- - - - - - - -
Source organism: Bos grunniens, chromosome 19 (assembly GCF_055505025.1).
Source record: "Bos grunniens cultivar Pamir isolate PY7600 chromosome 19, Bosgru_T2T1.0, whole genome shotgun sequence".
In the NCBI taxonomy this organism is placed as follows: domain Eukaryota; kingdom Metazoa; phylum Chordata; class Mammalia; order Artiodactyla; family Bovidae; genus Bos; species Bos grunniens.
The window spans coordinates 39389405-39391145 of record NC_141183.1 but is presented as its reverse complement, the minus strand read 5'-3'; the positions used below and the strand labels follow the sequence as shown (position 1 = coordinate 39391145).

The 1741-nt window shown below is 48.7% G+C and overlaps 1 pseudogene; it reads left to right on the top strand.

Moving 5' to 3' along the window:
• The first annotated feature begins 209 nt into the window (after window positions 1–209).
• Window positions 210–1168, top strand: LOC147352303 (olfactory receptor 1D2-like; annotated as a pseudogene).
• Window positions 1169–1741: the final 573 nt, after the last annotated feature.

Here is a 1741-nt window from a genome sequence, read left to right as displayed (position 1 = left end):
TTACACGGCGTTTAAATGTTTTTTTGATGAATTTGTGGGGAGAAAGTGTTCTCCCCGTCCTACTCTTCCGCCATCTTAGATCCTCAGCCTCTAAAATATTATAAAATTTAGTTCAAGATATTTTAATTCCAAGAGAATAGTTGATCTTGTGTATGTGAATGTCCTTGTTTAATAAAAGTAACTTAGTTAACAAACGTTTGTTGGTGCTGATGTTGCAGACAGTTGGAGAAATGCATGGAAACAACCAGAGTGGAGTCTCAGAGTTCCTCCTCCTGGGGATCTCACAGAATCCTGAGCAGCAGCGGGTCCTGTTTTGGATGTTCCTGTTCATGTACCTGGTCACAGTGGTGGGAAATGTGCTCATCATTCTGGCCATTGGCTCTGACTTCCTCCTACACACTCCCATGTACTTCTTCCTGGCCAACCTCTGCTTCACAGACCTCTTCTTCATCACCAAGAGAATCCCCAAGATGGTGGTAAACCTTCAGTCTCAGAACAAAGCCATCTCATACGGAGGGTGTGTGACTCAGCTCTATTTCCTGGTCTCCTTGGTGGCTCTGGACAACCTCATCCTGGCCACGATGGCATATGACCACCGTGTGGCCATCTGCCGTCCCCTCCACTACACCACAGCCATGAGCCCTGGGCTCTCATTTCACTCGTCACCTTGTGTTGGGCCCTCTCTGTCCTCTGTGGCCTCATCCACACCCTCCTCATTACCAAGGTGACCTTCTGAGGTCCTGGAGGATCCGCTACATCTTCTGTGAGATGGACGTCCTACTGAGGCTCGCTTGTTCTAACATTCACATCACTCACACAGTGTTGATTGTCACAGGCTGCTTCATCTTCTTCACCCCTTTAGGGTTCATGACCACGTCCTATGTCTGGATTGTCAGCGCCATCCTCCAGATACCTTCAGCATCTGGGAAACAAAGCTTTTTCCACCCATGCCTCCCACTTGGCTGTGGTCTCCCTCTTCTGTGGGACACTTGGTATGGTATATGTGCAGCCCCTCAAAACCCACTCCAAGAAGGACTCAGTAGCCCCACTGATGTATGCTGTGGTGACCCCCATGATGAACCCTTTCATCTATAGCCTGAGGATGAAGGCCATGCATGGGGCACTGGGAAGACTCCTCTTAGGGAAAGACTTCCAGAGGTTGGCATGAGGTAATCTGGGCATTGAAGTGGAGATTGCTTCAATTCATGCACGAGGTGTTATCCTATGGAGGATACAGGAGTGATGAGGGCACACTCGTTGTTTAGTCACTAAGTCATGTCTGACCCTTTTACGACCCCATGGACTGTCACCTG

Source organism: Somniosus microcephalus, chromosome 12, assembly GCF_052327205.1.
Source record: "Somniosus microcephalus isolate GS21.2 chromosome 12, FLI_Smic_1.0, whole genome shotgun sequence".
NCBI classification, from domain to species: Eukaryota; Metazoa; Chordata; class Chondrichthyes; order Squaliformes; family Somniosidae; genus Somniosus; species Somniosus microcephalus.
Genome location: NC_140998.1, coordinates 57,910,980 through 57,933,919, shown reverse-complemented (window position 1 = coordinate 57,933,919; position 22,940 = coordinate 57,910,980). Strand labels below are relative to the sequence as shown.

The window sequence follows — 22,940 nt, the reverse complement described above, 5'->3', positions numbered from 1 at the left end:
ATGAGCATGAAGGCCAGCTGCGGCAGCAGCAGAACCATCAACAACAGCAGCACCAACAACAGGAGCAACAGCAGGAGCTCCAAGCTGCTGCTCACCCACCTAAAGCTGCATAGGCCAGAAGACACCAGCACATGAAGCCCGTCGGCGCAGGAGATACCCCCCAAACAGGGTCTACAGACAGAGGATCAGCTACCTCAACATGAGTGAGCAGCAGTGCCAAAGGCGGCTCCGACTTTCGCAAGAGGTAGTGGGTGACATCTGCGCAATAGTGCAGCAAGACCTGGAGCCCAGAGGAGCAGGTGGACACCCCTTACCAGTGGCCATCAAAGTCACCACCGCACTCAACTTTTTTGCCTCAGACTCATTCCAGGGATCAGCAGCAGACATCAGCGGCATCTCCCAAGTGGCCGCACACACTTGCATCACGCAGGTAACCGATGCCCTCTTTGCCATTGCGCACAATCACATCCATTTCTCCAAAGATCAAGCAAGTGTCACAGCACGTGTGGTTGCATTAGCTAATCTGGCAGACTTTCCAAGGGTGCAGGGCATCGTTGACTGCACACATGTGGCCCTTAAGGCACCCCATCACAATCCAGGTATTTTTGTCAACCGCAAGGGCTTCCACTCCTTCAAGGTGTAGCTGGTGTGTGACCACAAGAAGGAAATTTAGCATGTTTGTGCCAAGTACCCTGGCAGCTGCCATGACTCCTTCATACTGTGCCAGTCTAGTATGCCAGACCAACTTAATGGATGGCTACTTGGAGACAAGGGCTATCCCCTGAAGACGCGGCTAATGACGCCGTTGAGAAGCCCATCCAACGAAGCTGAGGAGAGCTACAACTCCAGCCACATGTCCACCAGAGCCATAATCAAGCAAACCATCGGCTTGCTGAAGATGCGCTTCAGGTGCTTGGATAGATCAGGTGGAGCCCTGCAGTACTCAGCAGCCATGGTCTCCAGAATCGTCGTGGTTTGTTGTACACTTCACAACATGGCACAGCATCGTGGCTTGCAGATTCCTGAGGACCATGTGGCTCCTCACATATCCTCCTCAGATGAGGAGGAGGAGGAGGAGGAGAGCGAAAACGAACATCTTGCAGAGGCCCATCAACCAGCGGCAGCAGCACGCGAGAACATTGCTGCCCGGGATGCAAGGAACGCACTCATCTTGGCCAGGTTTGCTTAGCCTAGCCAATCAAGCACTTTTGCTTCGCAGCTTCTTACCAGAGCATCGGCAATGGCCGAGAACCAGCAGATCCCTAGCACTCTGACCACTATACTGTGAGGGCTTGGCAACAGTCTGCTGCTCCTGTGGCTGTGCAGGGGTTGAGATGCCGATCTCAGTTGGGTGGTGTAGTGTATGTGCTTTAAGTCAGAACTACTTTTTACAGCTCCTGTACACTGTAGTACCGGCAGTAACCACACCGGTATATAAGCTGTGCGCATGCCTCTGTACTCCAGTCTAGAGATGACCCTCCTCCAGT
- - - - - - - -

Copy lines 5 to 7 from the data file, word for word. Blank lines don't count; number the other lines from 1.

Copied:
The 1741-nt window shown below is 48.7% G+C and overlaps 1 pseudogene; it reads left to right on the top strand.

Moving 5' to 3' along the window:
• The first annotated feature begins 209 nt into the window (after window positions 1–209).